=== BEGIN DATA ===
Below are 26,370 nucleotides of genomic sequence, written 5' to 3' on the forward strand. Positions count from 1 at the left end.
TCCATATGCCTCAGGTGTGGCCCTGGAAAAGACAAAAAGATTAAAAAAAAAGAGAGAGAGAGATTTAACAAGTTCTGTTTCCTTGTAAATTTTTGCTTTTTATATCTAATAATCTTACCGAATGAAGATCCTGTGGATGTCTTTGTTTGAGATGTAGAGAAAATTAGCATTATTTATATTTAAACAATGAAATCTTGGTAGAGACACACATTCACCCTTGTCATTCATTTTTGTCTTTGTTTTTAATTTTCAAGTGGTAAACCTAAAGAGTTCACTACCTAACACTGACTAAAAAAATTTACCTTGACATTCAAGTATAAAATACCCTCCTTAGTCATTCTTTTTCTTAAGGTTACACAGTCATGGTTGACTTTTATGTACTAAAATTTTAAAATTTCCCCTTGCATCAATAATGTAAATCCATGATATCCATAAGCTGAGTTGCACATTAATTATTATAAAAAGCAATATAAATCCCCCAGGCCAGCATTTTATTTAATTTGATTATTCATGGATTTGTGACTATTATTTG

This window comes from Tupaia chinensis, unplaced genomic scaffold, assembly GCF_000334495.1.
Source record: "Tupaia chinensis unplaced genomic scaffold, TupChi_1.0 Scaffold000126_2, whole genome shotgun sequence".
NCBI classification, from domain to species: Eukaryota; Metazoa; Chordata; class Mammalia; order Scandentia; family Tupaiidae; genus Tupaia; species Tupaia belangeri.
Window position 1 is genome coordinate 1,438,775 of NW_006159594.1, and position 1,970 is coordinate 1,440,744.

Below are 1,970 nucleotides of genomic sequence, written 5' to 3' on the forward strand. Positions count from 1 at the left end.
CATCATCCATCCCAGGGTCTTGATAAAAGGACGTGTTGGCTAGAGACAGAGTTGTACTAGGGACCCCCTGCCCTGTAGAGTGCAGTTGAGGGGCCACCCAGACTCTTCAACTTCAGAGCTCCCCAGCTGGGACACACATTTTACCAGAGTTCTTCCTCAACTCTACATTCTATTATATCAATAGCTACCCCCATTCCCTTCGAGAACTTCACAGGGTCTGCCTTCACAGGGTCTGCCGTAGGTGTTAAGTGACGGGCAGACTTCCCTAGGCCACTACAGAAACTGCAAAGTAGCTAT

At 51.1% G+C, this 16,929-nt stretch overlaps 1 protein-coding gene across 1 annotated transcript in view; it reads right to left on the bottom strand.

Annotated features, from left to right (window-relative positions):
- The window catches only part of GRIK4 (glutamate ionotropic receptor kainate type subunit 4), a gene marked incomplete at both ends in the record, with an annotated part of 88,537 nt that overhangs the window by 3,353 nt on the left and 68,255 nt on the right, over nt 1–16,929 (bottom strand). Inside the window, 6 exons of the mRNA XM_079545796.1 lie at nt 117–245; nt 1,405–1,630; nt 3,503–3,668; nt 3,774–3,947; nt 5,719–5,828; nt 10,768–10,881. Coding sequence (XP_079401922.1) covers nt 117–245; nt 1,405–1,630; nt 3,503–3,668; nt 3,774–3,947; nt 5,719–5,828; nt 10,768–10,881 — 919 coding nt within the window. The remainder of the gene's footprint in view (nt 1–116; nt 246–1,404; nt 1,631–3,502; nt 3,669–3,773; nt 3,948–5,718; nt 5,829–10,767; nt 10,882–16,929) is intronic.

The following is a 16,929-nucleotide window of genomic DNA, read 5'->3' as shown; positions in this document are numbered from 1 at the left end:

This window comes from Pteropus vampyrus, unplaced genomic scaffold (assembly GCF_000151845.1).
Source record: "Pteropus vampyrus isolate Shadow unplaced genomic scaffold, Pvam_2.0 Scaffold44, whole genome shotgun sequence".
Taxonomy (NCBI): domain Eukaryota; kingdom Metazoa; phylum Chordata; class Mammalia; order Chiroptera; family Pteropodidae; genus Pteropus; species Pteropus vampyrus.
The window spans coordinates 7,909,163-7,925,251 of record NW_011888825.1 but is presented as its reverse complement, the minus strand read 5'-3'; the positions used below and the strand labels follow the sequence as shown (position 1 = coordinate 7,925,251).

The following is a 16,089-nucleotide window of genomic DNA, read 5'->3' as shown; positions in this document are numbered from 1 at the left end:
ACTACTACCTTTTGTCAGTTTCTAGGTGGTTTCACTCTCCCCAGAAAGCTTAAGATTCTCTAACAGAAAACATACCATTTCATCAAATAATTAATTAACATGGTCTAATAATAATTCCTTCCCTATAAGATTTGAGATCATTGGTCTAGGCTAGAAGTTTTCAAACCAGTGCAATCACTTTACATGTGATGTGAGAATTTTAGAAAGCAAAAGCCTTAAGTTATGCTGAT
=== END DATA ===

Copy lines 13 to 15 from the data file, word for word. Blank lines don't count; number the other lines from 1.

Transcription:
This window comes from Pteropus vampyrus, unplaced genomic scaffold (assembly GCF_000151845.1).
Source record: "Pteropus vampyrus isolate Shadow unplaced genomic scaffold, Pvam_2.0 Scaffold44, whole genome shotgun sequence".
Taxonomy (NCBI): domain Eukaryota; kingdom Metazoa; phylum Chordata; class Mammalia; order Chiroptera; family Pteropodidae; genus Pteropus; species Pteropus vampyrus.